Magic mushrooms and depression

  • 19 May 2016
  • Reading time 4 mins
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A new study out this week, funded by the Medical Research Council, gave patients suffering from treatment-resistant depression two separate doses of psilocybin, the active ingredient in magic mushrooms, 7 days apart, together with psychological support. 

The findings, published today in the Lancet Psychiatry Journal revealed that 67% of patients were depression free 1 week after treatment, and 42% still in remission 3 months later. These patients had suffered an average of over 18 years of depression and had found no respite in any other treatment. 

Previous results

Previous studies on psilocybin, the active ingredient in magic mushrooms, have shown a vast increase in brain activity and connections across the whole brain with non-communicative areas ‘talking’ to each other (see image below comparing normal brain activity, on the left, with that taken of patients given psilocybin, on the right.)

brain

 A previous study on psilocybin mushrooms investigated personality and behavioural changes in volunteers who had been given psilocybin after one year. It found that ‘openness remained significantly higher than baseline more than one year after the session’.6 Another small study has reported that LSD permanently reduces anxiety in a number of patients.7 Another, a randomized controlled study, has reported that MDMA is effective for treating post-traumatic stress disorder.8

We have much to learn and much research is underway and being planned at more than a dozen major universities such as Johns Hopkins University Medical School in Baltimore, Maryland, and London’s Imperial College and University College London. The radical psychiatrist Stanislav Grof, who has used psychedelic drugs for psychotherapeutic benefit in thousands of patients says, ‘Psychedelics, used responsibly and with proper caution, could be for psychiatry what the microscope is for biology and medicine, or the telescope is for astronomy.’

Cautions

I hope that in the not too distant future there will be a reclassification of these psychedelic substances for psychotherapeutic use. Many are relatively non-toxic and only capable of inducing adverse effects if used excessively or in the wrong context, without support. Used intelligently, for purposes of insight rather than purely for recreation, they have real therapeutic potential. However, they are not for everyone – and that is why they are best taken with a reliable guide or experienced psychotherapist.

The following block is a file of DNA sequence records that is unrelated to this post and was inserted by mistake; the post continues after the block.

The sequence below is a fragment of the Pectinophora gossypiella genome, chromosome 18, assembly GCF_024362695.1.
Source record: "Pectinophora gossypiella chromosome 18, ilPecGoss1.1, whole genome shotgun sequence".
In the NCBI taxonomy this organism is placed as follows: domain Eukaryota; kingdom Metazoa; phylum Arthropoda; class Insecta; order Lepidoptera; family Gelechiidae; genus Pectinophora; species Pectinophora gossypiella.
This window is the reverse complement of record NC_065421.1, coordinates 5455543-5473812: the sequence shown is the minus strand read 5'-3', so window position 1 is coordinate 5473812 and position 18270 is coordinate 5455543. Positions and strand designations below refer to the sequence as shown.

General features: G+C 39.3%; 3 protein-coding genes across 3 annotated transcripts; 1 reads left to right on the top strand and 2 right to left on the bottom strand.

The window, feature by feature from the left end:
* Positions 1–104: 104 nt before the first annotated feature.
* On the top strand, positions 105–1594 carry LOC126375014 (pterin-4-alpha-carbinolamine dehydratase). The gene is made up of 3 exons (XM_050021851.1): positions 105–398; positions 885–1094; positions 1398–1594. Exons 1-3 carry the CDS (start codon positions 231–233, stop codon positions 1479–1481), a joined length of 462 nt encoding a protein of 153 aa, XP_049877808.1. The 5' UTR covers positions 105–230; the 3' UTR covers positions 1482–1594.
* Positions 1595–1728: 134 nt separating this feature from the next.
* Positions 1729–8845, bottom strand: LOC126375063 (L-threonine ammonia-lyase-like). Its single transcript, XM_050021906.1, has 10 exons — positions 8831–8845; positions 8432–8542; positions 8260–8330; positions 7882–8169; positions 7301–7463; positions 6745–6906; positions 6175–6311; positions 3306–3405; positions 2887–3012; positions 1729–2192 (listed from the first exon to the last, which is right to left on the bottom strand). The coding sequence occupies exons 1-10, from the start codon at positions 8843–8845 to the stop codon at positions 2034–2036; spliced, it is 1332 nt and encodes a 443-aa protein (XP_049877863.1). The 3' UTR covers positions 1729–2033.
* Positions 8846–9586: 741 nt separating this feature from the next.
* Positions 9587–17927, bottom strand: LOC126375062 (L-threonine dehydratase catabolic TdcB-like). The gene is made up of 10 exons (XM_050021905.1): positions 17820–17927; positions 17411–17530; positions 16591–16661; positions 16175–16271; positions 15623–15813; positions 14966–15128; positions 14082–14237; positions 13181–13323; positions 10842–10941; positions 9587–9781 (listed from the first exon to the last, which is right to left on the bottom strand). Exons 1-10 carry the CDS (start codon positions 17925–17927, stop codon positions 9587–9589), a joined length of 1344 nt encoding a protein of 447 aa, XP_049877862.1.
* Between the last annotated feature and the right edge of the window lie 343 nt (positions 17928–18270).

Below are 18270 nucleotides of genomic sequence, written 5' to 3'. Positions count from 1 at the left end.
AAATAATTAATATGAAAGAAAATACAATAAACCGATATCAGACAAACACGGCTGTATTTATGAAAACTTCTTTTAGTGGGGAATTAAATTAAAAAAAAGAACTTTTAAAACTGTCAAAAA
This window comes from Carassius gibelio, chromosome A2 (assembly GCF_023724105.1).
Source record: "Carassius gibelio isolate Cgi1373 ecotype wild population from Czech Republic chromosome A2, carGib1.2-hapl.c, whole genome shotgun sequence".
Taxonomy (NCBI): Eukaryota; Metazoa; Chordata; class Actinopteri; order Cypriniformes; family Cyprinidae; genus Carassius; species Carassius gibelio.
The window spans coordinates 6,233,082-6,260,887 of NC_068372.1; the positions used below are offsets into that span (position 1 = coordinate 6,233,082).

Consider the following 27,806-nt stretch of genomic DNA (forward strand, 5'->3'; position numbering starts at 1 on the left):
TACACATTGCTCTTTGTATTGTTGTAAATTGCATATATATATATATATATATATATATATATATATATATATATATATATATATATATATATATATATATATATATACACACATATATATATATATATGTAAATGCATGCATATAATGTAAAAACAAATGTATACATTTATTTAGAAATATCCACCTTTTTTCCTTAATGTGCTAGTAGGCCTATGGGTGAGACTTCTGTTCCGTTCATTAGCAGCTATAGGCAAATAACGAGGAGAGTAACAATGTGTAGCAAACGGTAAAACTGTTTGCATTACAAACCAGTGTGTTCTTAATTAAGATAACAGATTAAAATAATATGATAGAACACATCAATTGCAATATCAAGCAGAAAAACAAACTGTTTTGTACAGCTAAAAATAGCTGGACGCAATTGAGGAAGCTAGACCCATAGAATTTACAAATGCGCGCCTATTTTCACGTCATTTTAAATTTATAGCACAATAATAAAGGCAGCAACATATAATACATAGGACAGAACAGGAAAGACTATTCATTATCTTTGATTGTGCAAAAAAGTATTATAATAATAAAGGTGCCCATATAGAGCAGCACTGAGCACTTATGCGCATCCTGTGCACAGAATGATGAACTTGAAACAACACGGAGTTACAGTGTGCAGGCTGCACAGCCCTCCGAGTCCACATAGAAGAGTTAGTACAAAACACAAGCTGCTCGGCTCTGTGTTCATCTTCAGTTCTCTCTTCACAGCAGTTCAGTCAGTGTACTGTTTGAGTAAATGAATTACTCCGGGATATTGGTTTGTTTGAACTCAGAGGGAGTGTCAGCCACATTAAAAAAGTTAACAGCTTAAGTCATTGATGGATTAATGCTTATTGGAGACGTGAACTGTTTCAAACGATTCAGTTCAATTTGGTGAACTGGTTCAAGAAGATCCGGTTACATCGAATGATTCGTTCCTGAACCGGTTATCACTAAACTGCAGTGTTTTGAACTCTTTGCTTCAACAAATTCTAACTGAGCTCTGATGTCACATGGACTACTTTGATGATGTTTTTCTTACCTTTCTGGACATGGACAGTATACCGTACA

Side effects

While not toxic in the sense of leading to physical overdose, some users have had breakdowns or done things that have led to their injury or death while under the influence of these drugs. The most widely reported effect is the dehydration of people on drugs sold as Ecstasy (which is often not pure MDMA) dancing all night at raves and, in some tragic cases, over hydration. Also, ‘street’ drugs are often not pure and, in many cases, it is the impurities that cause adverse effects. Frequent use of MDMA also depletes serotonin and could, therefore, exacerbate depression in the long term. It is thus perhaps more therapeutically useful for resolving trauma-related anxiety and depression.

A more enlightened form of psychiatry

I hope we will see an emergence of a more enlightened form of psychiatry along the lines of Stanislav Grof’s vision, which is that the psychiatrist’s job is to enable a person to enter a non-ordinary state of consciousness in a safe, supportive environment and help them integrate the healing and learning that take place.

I believe that mental illness can be the result of biochemical imbalances as well as present-day stresses and the pressure of unexpressed past traumas. Most mental breakdowns are a ‘perfect storm’ of these three contributors. So much can be achieved with nutritional medicine and really good psychotherapy, including recognition of the transpersonal or spiritual domain.

The trouble is that none of these natural plant medicines or nutrients or psychotherapeutic techniques can be patented – they already exist in nature – so there’s no money to be made. The money is in man-made, patentable drugs.

Hopefully, with the ‘war on drugs’ strategy having proven a dismal failure everywhere, a more intelligent approach to drugs, including entheogens, will emerge in our culture. If there is a need for a ‘war on drugs’ it should be on psychiatric drugs. Yet, despite this, the new Psychoactive Drugs Bill came into effect in the UK in April, which makes illegal anything that is in any way mind-altering. As George Bernard Shaw said “Those who cannot change their minds cannot change anything.”

To find out more about food and the brain, read Optimum Nutrition for The Mind.

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